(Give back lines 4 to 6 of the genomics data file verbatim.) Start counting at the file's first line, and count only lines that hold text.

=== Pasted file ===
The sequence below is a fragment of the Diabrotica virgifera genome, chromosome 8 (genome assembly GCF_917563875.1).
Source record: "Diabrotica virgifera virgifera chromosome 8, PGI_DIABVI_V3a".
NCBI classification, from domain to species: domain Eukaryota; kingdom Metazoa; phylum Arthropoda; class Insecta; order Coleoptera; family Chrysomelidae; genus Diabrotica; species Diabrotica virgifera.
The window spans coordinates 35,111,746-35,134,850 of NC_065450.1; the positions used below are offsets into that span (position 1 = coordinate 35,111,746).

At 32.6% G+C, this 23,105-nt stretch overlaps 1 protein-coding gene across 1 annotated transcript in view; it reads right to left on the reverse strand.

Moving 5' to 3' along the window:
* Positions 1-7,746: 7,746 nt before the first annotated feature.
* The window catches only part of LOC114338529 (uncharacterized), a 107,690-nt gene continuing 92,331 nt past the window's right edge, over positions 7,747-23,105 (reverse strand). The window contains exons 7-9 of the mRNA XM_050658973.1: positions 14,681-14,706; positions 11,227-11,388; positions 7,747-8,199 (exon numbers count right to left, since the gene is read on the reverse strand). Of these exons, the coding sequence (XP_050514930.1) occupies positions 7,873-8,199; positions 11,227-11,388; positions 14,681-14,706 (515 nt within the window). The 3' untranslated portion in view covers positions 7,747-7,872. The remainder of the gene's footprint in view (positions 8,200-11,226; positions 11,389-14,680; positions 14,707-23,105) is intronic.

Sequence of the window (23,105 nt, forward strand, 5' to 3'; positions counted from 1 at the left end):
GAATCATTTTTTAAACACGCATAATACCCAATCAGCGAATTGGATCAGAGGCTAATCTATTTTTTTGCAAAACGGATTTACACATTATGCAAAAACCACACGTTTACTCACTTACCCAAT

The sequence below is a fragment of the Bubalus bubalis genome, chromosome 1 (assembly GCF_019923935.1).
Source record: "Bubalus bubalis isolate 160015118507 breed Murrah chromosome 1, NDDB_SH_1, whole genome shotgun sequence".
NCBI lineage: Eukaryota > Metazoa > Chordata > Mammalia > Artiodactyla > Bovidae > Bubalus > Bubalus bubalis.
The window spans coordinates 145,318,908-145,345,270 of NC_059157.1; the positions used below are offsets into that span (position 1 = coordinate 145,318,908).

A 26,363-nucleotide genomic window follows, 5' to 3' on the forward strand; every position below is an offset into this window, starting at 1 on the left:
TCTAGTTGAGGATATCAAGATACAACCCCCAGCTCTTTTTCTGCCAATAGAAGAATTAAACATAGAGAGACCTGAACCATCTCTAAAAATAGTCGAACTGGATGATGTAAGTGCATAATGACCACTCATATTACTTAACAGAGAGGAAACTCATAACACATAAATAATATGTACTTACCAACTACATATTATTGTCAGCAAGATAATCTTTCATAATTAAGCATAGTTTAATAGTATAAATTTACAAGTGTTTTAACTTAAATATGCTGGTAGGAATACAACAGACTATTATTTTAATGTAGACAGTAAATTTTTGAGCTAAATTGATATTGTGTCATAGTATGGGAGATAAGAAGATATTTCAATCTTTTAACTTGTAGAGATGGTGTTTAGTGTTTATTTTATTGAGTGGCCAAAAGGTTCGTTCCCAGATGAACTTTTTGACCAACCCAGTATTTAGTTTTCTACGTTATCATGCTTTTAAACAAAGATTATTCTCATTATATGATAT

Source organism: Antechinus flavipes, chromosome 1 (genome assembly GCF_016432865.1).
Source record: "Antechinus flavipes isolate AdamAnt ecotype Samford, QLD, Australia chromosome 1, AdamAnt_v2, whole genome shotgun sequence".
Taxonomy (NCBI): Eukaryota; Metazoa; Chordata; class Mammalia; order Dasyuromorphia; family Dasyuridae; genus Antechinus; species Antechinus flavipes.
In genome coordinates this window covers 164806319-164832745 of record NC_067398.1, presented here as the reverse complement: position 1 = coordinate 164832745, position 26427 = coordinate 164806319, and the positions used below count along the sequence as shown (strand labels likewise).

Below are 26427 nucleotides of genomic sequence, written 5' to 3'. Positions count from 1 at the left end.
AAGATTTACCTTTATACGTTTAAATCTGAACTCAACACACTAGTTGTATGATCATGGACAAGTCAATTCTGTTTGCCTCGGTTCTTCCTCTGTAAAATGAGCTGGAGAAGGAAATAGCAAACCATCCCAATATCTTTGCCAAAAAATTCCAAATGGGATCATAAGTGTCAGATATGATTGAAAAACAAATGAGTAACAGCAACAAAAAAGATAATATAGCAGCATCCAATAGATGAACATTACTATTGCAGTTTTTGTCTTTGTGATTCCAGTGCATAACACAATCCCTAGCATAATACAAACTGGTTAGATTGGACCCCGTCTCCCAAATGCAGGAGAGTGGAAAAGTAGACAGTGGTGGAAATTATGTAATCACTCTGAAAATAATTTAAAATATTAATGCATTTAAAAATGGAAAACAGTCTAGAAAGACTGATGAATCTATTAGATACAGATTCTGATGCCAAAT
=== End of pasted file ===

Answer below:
The window spans coordinates 35,111,746-35,134,850 of NC_065450.1; the positions used below are offsets into that span (position 1 = coordinate 35,111,746).

At 32.6% G+C, this 23,105-nt stretch overlaps 1 protein-coding gene across 1 annotated transcript in view; it reads right to left on the reverse strand.

Moving 5' to 3' along the window: